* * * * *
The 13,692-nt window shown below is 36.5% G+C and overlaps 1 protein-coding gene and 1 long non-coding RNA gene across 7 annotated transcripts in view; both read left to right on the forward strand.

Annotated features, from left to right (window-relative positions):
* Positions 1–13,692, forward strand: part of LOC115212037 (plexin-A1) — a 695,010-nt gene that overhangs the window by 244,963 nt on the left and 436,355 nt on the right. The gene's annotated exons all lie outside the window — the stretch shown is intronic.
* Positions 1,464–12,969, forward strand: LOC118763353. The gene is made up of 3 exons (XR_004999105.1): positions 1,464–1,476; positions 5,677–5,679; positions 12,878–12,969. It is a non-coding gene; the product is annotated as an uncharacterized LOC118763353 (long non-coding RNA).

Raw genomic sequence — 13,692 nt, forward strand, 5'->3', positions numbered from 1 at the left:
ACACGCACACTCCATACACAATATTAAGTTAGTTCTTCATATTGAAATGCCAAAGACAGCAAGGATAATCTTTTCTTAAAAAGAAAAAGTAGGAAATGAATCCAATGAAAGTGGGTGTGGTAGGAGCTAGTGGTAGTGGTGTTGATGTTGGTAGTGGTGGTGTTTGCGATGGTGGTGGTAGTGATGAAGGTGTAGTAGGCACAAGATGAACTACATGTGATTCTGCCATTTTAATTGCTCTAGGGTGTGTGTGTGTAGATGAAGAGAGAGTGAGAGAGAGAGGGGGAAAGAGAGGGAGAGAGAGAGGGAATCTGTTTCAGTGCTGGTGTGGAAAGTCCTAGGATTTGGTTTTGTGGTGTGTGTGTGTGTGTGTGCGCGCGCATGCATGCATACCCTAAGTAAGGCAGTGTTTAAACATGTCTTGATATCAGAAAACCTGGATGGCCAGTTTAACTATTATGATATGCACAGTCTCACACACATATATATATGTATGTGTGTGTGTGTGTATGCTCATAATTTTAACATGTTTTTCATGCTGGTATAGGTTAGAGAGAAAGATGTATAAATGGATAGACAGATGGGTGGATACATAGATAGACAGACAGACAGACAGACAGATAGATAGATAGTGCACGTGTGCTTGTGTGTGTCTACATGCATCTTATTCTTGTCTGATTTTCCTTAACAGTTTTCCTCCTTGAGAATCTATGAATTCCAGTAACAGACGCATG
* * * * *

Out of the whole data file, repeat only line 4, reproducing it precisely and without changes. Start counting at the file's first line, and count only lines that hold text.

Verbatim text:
* Positions 1,464–12,969, forward strand: LOC118763353. The gene is made up of 3 exons (XR_004999105.1): positions 1,464–1,476; positions 5,677–5,679; positions 12,878–12,969. It is a non-coding gene; the product is annotated as an uncharacterized LOC118763353 (long non-coding RNA).